Published: Saturday, 04 November 2006 07:49
Michael Smyth of The Province had this to say, with regard to the Campbell government's decision in 2001 to permit smoking rooms in pubs: "Let's get real: This was a cave-in to the Liberal Party's political supporters in the hospitality industry. Politics was more important to them than the health of British Columbians, hundreds of whom die every year from diseases related to second-hand smoke. Thousands more get sick. You'll probably hear some griping from the industry in the coming days about Campbell's decision to get rid of these smoking rooms. Tough... The bottom line: This announcement is better late than never. But it's shameful that Campbell didn't do the right thing when he had the chance five years ago to save thousands of people from being exposed to these deadly poisons."
Here's the entire column: Premier better late than never with all-out ban
Here's a response from Airspace:
Huge smoke-free kudos to Michael Smyth for "Premier better late than
never with all-out ban" (Nov 5).
Given this government's overtly tobacco-friendly stance over the last
5 1/2 years, we are extremely cautiously optimistic about Gordon
Campbell's announcement. As the Clean Air Coalition's Jack Boomer
responded, "It's all about enforcement, making sure these policies
are enacted and enforced."
Campbell appears to be on the right track by banning smoking on all
school property (good riddance, smoke pits!) but if he's serious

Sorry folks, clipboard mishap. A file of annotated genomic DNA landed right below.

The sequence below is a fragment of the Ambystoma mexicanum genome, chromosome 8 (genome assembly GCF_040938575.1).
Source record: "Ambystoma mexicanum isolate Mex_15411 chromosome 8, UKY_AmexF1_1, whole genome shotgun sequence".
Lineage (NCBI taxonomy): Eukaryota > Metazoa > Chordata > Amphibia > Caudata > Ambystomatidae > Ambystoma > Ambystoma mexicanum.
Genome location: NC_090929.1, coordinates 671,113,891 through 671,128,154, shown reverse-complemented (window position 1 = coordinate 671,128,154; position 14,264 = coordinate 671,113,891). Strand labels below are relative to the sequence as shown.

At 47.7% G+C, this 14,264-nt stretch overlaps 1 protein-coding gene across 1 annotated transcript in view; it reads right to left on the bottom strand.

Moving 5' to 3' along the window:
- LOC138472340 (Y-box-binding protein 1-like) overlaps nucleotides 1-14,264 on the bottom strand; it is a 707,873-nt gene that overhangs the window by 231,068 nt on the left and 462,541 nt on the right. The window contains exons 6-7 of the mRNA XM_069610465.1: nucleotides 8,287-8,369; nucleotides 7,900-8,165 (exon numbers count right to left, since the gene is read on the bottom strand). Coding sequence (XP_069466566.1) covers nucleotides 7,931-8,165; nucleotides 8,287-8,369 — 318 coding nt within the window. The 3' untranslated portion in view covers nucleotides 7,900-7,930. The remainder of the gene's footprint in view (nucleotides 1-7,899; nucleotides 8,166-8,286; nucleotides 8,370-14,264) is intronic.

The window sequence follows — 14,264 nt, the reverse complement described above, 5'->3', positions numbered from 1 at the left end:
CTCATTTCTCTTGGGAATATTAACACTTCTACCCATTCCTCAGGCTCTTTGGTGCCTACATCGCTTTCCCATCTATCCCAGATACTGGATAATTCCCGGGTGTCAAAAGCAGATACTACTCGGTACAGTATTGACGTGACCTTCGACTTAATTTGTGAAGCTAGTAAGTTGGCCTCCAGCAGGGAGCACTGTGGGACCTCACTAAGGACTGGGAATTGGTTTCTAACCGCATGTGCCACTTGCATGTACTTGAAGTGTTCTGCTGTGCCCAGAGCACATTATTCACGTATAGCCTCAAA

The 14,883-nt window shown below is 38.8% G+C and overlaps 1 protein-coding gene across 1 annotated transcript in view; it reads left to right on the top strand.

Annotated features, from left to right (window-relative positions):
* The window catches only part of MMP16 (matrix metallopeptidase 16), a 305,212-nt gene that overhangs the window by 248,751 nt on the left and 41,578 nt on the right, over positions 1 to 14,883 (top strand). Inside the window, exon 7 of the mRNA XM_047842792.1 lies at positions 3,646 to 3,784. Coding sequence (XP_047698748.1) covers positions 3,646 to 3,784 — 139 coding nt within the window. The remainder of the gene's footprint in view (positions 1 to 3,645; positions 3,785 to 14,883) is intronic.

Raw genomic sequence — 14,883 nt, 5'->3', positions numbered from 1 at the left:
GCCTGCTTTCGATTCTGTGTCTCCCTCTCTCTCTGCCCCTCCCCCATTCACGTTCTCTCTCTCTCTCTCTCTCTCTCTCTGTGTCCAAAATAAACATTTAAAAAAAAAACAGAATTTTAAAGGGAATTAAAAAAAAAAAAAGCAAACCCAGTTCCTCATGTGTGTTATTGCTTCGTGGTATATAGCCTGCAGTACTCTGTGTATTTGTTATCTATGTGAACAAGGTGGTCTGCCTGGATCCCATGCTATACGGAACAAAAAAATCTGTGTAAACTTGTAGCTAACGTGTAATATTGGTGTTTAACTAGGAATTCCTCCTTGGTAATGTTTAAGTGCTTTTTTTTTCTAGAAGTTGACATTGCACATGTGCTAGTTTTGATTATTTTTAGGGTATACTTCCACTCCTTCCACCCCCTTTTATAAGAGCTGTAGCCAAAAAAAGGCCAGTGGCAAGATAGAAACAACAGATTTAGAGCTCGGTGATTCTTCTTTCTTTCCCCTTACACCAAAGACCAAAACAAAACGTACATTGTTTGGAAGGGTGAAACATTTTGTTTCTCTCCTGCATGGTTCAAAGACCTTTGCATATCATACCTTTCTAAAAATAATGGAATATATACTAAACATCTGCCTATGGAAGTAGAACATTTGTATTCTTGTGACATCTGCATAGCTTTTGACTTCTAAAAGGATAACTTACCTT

about reducing youth smoking, his next step should be drafting
legislation which would outlaw the possession of tobacco by anyone under 19.
Errol E. Povah
President, Airspace Action on Smoking & Health
Here's a response from another Airspace member to the Penticton Herald:
Gordon Campbell had the opportunity to do the right thing five years ago
and chose instead to capitulate to hospitality sector demands that it
not be required to provide safe working conditions for employees or
adhere to necessary measures to protect public health. This in turn led
many bar owners to ignore readily available information on the
ineffectiveness of ventilation technology in protecting people from the
health risks of secondhand smoke and make a huge investment that they
now feel was made in vain.
The human right of British Columbians to protect their health and have
safe access to venues purporting to be open to the public was sacrificed
to misconceptions that the hospitality industry would collapse unless it
were permitted to cater primarily to the whims of the 15% of British
Columbians who still smoke.
The taxes smokers pay do not even come close to compensating us for the
problems they create for us all, so please do not cry me that river. The
cost of self-inflicted illness is only a portion of the issue: there is
the extensive harm caused by secondhand smoke to other people's health;
infringement of the human right to protect one's health; limitations on
access to employment, housing, and a normal life; the ubiquitous
smoking-related litter; ruining everyone's general quality of life; and
preventable fires caused by negligent smoking and all of the suffering
and loss that those cause.
The argument about general pollution is illogical, like saying that we
should be allowed to kick people because so many are hit by cars every
day, and being kicked is not as bad as being run over. Would Tim Coy
argue that we should stop investigating assaults until we have put an
end to all dangerous driving?
Still, Mr. Coy may be satisfied to know that even if Premier Gordon
Campbell's stated intention to upgrade British Columbia's current
pretense at having smoking regulations is actually implemented or
enforced in two years' time, we will still have the weakest regulations
in Canada of any province or territory that has any tobacco-related
legislation at all.
More details in the November 7 Vancouver Sun: Restaurants allowed smoking patios, by Pamela Fayerman